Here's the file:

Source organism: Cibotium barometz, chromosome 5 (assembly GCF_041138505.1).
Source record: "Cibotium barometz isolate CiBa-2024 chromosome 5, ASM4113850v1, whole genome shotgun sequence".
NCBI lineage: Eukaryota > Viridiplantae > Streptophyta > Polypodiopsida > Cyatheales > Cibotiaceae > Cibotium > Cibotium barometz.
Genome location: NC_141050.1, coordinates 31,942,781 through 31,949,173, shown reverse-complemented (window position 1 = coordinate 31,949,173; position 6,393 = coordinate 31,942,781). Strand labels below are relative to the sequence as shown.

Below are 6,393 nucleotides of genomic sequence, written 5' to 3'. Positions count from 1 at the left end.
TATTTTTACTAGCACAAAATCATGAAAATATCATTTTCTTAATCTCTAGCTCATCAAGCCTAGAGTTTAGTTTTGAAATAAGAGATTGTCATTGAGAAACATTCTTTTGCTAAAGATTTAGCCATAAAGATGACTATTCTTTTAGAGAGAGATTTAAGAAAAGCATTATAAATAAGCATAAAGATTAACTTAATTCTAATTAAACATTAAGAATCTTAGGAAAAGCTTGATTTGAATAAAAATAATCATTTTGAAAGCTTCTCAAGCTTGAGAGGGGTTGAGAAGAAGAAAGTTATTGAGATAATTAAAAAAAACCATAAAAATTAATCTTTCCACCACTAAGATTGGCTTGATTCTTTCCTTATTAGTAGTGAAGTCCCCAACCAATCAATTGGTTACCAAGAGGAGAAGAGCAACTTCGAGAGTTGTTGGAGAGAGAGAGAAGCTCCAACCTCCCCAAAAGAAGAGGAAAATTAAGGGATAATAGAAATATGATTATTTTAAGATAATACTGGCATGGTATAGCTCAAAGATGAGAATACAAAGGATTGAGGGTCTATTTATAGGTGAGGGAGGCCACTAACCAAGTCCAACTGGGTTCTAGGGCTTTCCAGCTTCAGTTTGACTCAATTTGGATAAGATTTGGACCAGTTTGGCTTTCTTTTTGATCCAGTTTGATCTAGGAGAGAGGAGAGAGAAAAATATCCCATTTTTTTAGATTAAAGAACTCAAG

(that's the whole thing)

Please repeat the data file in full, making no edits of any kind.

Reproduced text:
Source organism: Cibotium barometz, chromosome 5 (assembly GCF_041138505.1).
Source record: "Cibotium barometz isolate CiBa-2024 chromosome 5, ASM4113850v1, whole genome shotgun sequence".
NCBI lineage: Eukaryota > Viridiplantae > Streptophyta > Polypodiopsida > Cyatheales > Cibotiaceae > Cibotium > Cibotium barometz.
Genome location: NC_141050.1, coordinates 31,942,781 through 31,949,173, shown reverse-complemented (window position 1 = coordinate 31,949,173; position 6,393 = coordinate 31,942,781). Strand labels below are relative to the sequence as shown.

Below are 6,393 nucleotides of genomic sequence, written 5' to 3'. Positions count from 1 at the left end.
TATTTTTACTAGCACAAAATCATGAAAATATCATTTTCTTAATCTCTAGCTCATCAAGCCTAGAGTTTAGTTTTGAAATAAGAGATTGTCATTGAGAAACATTCTTTTGCTAAAGATTTAGCCATAAAGATGACTATTCTTTTAGAGAGAGATTTAAGAAAAGCATTATAAATAAGCATAAAGATTAACTTAATTCTAATTAAACATTAAGAATCTTAGGAAAAGCTTGATTTGAATAAAAATAATCATTTTGAAAGCTTCTCAAGCTTGAGAGGGGTTGAGAAGAAGAAAGTTATTGAGATAATTAAAAAAAACCATAAAAATTAATCTTTCCACCACTAAGATTGGCTTGATTCTTTCCTTATTAGTAGTGAAGTCCCCAACCAATCAATTGGTTACCAAGAGGAGAAGAGCAACTTCGAGAGTTGTTGGAGAGAGAGAGAAGCTCCAACCTCCCCAAAAGAAGAGGAAAATTAAGGGATAATAGAAATATGATTATTTTAAGATAATACTGGCATGGTATAGCTCAAAGATGAGAATACAAAGGATTGAGGGTCTATTTATAGGTGAGGGAGGCCACTAACCAAGTCCAACTGGGTTCTAGGGCTTTCCAGCTTCAGTTTGACTCAATTTGGATAAGATTTGGACCAGTTTGGCTTTCTTTTTGATCCAGTTTGATCTAGGAGAGAGGAGAGAGAAAAATATCCCATTTTTTTAGATTAAAGAACTCAAG